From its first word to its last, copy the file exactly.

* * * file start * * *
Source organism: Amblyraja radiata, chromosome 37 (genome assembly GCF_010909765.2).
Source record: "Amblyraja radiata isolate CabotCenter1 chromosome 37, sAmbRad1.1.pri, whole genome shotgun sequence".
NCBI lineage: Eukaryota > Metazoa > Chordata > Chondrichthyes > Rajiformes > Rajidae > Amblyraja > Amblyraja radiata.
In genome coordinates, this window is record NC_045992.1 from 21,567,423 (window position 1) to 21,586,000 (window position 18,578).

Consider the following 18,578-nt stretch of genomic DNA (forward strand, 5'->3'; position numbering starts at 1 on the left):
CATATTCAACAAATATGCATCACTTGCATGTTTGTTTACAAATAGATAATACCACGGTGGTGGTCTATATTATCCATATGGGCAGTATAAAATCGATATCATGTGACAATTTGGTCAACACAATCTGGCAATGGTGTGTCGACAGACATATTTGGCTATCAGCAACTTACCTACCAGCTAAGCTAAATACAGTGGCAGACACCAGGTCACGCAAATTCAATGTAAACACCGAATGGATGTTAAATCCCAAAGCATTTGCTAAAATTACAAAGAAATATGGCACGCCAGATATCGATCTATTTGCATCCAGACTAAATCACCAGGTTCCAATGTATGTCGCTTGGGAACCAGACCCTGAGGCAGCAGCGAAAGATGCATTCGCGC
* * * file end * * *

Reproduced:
Source organism: Amblyraja radiata, chromosome 37 (genome assembly GCF_010909765.2).
Source record: "Amblyraja radiata isolate CabotCenter1 chromosome 37, sAmbRad1.1.pri, whole genome shotgun sequence".
NCBI lineage: Eukaryota > Metazoa > Chordata > Chondrichthyes > Rajiformes > Rajidae > Amblyraja > Amblyraja radiata.
In genome coordinates, this window is record NC_045992.1 from 21,567,423 (window position 1) to 21,586,000 (window position 18,578).

Consider the following 18,578-nt stretch of genomic DNA (forward strand, 5'->3'; position numbering starts at 1 on the left):
CATATTCAACAAATATGCATCACTTGCATGTTTGTTTACAAATAGATAATACCACGGTGGTGGTCTATATTATCCATATGGGCAGTATAAAATCGATATCATGTGACAATTTGGTCAACACAATCTGGCAATGGTGTGTCGACAGACATATTTGGCTATCAGCAACTTACCTACCAGCTAAGCTAAATACAGTGGCAGACACCAGGTCACGCAAATTCAATGTAAACACCGAATGGATGTTAAATCCCAAAGCATTTGCTAAAATTACAAAGAAATATGGCACGCCAGATATCGATCTATTTGCATCCAGACTAAATCACCAGGTTCCAATGTATGTCGCTTGGGAACCAGACCCTGAGGCAGCAGCGAAAGATGCATTCGCGC